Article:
2) The spirit of defiance and provocation of her early performances has given way to something more sophisticated—-and more befitting her maturity. The ferocious stage presence can still be found—-but it is now tempered by a sense of irony and playfulness that I think you may have overlooked. Watch Expo ’14 again: this woman is very much aware that she loves to play the femme fatal, loves to strut and glower. Having a sense of humor about herself she now mocks and teases this very tendency—which I imagine she also sees in other women—by exaggerating her pose as a sexy femme dangereuse. There is a mildly campy quality to this concert, something I believe has been there all along in her career but has really come to the fore beginning with the Tokyo Jihen performances. As almost all of the released behind the scenes videos of her reveal this woman is almost always laughing and telling jokes. That personality is now coming out in a delightful manner in these recent performances. Watch her smile to herself as the end of Chinchinpuipui, just after Ayabambi reappear…..that is what I have in mind.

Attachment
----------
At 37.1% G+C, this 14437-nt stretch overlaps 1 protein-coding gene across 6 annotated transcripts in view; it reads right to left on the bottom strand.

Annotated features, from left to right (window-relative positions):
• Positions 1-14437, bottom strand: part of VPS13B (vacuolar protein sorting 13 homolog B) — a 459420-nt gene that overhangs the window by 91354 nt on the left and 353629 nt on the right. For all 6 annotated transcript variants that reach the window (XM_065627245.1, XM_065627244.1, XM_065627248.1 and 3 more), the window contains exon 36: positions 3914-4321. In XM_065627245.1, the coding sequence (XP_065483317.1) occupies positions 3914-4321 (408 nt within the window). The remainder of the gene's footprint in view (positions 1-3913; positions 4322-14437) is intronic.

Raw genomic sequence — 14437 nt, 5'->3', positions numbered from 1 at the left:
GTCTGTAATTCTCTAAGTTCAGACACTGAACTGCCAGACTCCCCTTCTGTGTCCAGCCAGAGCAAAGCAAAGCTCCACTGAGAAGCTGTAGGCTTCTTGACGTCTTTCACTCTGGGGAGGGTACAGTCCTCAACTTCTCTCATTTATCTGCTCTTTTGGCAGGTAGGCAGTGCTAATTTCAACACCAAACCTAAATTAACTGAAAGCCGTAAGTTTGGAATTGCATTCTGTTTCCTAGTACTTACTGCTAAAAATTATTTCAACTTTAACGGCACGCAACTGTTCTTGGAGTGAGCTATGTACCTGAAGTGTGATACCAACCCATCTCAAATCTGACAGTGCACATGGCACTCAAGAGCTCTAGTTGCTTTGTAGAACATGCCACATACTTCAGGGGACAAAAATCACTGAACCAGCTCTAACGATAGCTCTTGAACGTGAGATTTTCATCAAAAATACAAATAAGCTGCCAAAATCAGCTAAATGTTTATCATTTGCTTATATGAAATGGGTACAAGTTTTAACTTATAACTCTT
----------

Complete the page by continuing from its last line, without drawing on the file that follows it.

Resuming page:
3) Much as we adore the Kurt Weill side of Ringo—and which other artist since Bowie can we say this about?—there is a basic fact about her we should not deny: she possesses that rarest of qualities in a musical artist, a knack for turning out simple, beautiful melodies. You have derided NIPPON and Nagaku Mijikai Matsuri as vapid—-but listen to these acoustic covers:

      https://www.youtube.com/watch?v=4iUgg-bN3ig
      You may not agree with the purport of these songs but their melodic power cannot be denied. This woman has an extraordinary gift. It is unreasonable to demand that she limit herself to projects like Kalk Samen Kuri no Hana.